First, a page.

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Da Vinci Code Movie Banned From Filming in Church


Offbeat  (tags: Da Vinci Code movie banned, church, catholic, angels, demons, controvers, fibbi, rome, londoninteresting, news )

Mari
- 4024 days ago - movies.yahoo.com
Rome's diocese said Monday it has barred the producers of "Angels & Demons" from filming in two churches for the prequel to the "The Da Vinci Code" the popular book and film that angered many Catholic leaders.



   

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Comments

Ruud Hulspas (35)
Tuesday June 17, 2008, 11:45 am
As expected ... CGI may even be cheaper.
 

Mari 's (1356)
Tuesday June 17, 2008, 11:48 am

The Da Vinci Code is a 2006 feature film, which is based on the bestselling 2003 novel The Da Vinci Code by Dan Brown. It was one of the most anticipated films of 2006, and was previewed at the opening night of the Cannes Film Festival on May 17, 2006. The Da Vinci Code then entered major release in many other countries on May 18, 2006 with its first showing in the United States on May 19, 2006.

Because of some controversial interpretations of Christian history in both the book and movie, they were criticized by the Roman Catholic Church. Some bishops urged members to boycott the film.[1] Many of the early showings were accompanied by protesters outside the movie theaters, and early critical reviews were decidedly mixed. However, in its opening weekend, the film earned over US$224 million worldwide, second only to the opening of 2005's Star Wars Episode III: Revenge of the Sith. It is the second highest grossing movie of 2006 worldwide having reached US$758,239,851 as of November 2 2006.[2] The film's soundtrack, composed by Hans Zimmer, was nominated for the 2007 Golden Globe Award for Best Original Score.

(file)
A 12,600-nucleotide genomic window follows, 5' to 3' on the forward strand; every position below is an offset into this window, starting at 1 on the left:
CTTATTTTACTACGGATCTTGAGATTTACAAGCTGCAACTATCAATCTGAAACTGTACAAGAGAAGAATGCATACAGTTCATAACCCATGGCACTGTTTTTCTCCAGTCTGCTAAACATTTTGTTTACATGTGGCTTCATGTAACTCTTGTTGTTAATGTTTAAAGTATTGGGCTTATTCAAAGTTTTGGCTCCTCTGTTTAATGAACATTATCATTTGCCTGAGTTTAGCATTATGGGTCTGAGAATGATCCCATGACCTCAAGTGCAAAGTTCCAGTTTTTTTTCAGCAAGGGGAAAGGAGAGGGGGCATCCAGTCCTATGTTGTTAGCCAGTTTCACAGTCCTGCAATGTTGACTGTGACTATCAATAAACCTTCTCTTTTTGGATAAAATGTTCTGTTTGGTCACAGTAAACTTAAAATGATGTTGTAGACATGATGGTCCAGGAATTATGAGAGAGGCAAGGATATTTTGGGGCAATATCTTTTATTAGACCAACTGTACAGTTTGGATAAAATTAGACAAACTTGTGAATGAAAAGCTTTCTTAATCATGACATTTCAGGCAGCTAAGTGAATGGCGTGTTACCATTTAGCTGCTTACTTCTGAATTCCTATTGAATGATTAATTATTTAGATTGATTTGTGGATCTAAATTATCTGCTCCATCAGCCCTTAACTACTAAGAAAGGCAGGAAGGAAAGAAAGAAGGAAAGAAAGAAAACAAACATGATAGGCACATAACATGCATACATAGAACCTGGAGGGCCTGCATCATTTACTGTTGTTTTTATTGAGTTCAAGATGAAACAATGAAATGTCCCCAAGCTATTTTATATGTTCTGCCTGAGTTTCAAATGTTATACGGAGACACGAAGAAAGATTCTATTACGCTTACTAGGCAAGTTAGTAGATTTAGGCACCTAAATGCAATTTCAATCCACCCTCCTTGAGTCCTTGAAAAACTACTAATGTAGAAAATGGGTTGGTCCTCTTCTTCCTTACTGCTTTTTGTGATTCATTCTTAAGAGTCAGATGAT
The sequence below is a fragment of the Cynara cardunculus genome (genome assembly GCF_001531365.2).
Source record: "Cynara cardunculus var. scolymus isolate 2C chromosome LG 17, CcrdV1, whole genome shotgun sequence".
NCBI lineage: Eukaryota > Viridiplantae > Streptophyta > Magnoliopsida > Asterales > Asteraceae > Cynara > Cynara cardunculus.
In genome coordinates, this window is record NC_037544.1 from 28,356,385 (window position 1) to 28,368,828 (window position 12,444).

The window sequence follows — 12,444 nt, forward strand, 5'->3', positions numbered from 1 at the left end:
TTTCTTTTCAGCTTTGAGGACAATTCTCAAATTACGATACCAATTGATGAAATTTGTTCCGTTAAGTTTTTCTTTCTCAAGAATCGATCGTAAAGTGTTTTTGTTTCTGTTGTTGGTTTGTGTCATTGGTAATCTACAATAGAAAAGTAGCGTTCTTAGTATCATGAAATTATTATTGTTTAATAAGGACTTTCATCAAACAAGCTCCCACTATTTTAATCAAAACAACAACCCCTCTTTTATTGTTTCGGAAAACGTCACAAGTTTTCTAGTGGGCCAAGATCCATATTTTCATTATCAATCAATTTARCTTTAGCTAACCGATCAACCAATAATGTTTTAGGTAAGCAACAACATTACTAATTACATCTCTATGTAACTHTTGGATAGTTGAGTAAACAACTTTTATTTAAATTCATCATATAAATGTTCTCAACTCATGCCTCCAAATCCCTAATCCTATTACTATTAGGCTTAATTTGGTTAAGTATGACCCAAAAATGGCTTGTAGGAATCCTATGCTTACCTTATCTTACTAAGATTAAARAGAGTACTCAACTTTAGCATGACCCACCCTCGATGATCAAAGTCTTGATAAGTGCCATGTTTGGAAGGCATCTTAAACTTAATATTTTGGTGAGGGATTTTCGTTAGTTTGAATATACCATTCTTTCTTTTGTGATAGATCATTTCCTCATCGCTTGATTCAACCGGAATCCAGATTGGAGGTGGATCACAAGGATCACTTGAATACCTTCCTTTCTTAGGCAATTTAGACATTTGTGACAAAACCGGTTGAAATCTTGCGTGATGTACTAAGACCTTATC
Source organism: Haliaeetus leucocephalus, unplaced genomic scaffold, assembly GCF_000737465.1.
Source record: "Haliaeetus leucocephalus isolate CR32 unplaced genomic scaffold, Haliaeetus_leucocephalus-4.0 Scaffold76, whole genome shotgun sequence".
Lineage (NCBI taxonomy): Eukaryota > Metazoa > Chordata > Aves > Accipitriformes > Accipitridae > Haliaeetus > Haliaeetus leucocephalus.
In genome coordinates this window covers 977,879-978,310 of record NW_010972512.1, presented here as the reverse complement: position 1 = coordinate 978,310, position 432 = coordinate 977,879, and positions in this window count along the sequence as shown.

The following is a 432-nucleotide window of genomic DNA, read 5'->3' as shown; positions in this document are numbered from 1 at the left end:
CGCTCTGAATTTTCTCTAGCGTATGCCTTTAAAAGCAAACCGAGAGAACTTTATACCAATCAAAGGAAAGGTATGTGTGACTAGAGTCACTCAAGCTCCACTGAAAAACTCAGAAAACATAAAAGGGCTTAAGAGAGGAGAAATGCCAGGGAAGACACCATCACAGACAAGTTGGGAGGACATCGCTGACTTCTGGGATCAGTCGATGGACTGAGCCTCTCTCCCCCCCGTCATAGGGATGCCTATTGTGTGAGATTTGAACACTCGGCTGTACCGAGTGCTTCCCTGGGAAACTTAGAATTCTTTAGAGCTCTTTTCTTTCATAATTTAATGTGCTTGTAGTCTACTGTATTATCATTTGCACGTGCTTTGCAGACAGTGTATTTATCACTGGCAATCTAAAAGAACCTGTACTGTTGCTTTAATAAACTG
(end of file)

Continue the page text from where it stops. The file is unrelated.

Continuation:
Protests
There have been protesters at several movie theaters across the United States on opening weekend protesting the themes of the film, citing it as blasphemy and claiming that it shames both the Catholic Church, and Jesus Christ himself. More than 200 protesters also turned out in Athens, Greece to protest the film's release shortly before opening day. In Manila the movie was banned from all theaters and the set by the local MTRCB as an R18 movie for the Philippines.[29] In Pittsburgh, protesters also showed up at a special screening of the film the day before its widespread release.[30] Protests also occurred at the filming sites, but only a monk and a nun stood in a quiet protest at the Cannes premiere.[31] In Chennai, India, the film was banned for a two month period to appease local Christian and Muslim groups.

U.S. Catholic bishops launched a website refuting the key claims in the novel that were about to be brought to the screen. The bishops are concerned about errors and serious misstatements in The Da Vinci Code. The film has also been rated morally offensive by the United States Conference of Catholic Bishops' Office for Film and Broadcasting, which denounced its depiction of both the Jesus-Mary Magdalene relationship and that of Opus Dei as "deeply abhorrent."

 
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